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Rail unions take attendance policy grievances to Buttigieg, Walsh

‘It is imperative that the Department of Transportation and Department of Labor act to address this most egregious railroad policy’

A BNSF train heads to its next destination. (Photo: Jim Allen/FreightWaves)

Two major rail unions are taking their concerns about attendance programs at BNSF and other Class I railroads to U.S. Transportation Secretary Pete Buttigieg and Labor Secretary Martin Walsh, saying that employees are pressured to take on work even though they’re fatigued. 

The letter to the two officials came a day before BNSF’s new “Hi-Viz” attendance program took effect on Tuesday. The Brotherhood of Locomotive Engineers and Trainmen (BLET) and the Transportation Division of the International Association of Sheet Metal, Air, Rail, and Transportation objected to BNSF’s changes to its attendance policy and began taking actions that would lead to a strike, but a court order requested by BNSF prevented the unions from striking.

The letter extends their concerns about BNSF’s (NYSE: BRK.B) attendance programs to similar programs at Union Pacific (NYSE: UNP), CSX (NASDAQ: CSX) and Norfolk Southern (NYSE: NSC) and any freight railroad with such a program.

“This policy and its draconian rules and standards fly in the face of railroad safety laws and regulations, and it disregards government recommendations intended to keep COVID-19 out of the workplace. As a result, available work force levels will be impeded and already historic levels of mid-career resignations will be increased,” said the Monday letter signed by BLET President Dennis Pierce and SMART-TD President Jeremy Ferguson. Administrator Amit Bose of the Federal Railroad Administration also received a copy of the letter.

The unions contend that the attendance programs don’t ensure adequate rest time for engineers and trainmen. The work schedule calls for the majority of these employees to be on an on-call status. When a railroad changes its train lineup — which details when trains are expected to arrive and depart a certain terminal — employees may be called into work before they’re fully rested because they’re being asked to take a train that’s at an earlier time than the one originally scheduled for them.  

The unions say that BNSF’s attendance policy penalizes employees for refusing the unpredicted call for duty if they’re fatigued and potentially subjects them to disciplinary action if they request time off because they or a family member is ill. They also say the policy disincentivizes employees from taking leave that is permitted under the Family Medical Leave Act.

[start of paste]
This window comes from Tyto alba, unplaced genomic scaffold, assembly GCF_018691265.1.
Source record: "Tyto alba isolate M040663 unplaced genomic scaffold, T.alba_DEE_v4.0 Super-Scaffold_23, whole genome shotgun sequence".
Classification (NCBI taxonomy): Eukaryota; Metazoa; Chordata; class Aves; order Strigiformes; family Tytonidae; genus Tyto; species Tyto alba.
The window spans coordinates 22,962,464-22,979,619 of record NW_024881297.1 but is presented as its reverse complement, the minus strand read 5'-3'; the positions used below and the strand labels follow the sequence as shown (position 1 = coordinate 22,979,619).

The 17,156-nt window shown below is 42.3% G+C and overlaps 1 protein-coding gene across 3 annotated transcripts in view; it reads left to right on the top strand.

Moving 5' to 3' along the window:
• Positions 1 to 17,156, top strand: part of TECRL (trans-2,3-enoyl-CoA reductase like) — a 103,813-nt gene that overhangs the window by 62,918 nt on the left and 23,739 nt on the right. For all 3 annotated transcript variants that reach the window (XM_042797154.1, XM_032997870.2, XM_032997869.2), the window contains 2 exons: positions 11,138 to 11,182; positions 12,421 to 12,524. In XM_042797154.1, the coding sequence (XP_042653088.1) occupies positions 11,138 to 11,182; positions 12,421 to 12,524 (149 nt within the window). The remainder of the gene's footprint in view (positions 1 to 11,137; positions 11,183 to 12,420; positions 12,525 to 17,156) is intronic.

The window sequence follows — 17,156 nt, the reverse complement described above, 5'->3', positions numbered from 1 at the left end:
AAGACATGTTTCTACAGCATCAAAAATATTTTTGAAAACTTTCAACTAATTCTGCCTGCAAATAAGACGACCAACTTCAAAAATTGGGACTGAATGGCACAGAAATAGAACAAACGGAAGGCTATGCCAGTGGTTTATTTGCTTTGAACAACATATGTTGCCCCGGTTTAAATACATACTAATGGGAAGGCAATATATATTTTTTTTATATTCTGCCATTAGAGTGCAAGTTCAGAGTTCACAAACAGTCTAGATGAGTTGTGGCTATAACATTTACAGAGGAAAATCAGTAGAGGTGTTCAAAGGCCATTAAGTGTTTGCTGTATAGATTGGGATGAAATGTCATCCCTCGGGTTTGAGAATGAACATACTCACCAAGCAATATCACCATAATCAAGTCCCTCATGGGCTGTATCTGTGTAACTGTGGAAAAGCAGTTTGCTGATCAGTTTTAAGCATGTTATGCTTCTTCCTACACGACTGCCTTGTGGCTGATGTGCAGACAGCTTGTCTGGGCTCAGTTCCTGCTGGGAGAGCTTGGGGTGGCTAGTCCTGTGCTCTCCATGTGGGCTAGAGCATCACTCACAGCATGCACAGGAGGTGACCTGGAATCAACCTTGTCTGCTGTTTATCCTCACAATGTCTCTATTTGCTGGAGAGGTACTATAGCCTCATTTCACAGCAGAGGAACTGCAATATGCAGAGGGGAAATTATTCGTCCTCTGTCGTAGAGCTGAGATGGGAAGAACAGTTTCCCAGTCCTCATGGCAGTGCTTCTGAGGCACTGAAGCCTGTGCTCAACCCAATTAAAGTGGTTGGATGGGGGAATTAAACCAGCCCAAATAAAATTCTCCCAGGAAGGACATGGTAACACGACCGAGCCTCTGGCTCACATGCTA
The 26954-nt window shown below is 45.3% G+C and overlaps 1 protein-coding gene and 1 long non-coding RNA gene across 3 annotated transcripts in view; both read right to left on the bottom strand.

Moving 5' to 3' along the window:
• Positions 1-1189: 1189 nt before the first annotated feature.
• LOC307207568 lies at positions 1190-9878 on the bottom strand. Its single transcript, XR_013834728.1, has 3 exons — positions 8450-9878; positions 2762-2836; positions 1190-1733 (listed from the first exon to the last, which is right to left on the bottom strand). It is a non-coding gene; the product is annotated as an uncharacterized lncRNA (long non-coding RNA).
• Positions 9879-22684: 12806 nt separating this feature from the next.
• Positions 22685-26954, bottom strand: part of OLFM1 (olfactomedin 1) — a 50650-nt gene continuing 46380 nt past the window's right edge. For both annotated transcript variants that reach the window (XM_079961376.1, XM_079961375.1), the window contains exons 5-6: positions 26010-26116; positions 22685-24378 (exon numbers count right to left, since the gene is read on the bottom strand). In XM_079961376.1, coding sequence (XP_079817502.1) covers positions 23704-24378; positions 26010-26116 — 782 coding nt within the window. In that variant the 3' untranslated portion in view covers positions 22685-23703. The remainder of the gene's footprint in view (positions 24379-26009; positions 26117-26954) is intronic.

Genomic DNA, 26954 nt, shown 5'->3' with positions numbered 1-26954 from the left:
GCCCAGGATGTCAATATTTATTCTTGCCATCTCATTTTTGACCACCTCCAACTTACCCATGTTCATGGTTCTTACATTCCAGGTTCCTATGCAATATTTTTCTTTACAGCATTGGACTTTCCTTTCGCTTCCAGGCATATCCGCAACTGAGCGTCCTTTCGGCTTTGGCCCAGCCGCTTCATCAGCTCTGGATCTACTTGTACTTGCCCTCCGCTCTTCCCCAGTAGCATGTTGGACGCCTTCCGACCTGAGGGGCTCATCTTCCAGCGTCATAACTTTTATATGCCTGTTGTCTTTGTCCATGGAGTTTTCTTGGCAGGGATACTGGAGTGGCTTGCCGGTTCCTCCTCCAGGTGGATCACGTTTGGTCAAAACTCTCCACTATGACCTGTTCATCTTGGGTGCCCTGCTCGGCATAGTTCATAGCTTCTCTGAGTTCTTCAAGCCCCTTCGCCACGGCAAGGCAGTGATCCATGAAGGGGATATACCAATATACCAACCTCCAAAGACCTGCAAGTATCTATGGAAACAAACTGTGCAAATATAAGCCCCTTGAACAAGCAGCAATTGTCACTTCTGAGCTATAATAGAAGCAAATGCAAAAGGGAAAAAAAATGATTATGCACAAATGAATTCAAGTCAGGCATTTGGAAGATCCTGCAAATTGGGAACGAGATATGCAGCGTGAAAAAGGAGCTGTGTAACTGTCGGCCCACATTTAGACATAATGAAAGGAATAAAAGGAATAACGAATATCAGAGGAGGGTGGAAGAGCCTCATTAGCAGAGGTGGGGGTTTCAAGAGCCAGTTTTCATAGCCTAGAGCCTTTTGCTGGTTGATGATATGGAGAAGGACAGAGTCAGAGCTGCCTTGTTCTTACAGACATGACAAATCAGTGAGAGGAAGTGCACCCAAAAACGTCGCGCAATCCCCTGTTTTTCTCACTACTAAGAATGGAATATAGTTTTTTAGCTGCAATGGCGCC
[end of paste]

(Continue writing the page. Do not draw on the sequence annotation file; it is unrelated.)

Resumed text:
“It is imperative that the Department of Transportation and Department of Labor act to address this most egregious railroad policy, as well as those implemented by NS, CSX and Union Pacific and any other railroad with similar policies. The safety and health of the engineers and trainmen who are employed at BNSF, and the safety of the general public stands in the balance,” the letter said.

In response to the letter, UP told FreightWaves: “The safety of our employees is our number one priority. We continue to comply with our federally mandated hours of service and rest obligations.”

BNSF told FreightWaves that it gave several weeks’ notice before implementing the Hi-Viz program, and during that time it listened to employees and made modifications. BNSF said it would continue to listen to employees as the program rolls out.

“Our program is designed to provide ample time for obligations outside of work, including planned vacations, personal leave days and unplanned absences while ensuring that we have sufficient employees available to work,” BNSF said. “BNSF team members drive our success and we couldn’t deliver the nation’s goods without them. We understand that change can be an adjustment, but working together with our employees, we believe we can adapt to meet today’s competitive freight environment.”

BNSF also said the new system will provide more predictability to train crews, as well as more reliable crew availability to customers.

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Joanna Marsh

Joanna is a Washington, DC-based writer covering the freight railroad industry. She has worked for Argus Media as a contributing reporter for Argus Rail Business and as a market reporter for Argus Coal Daily.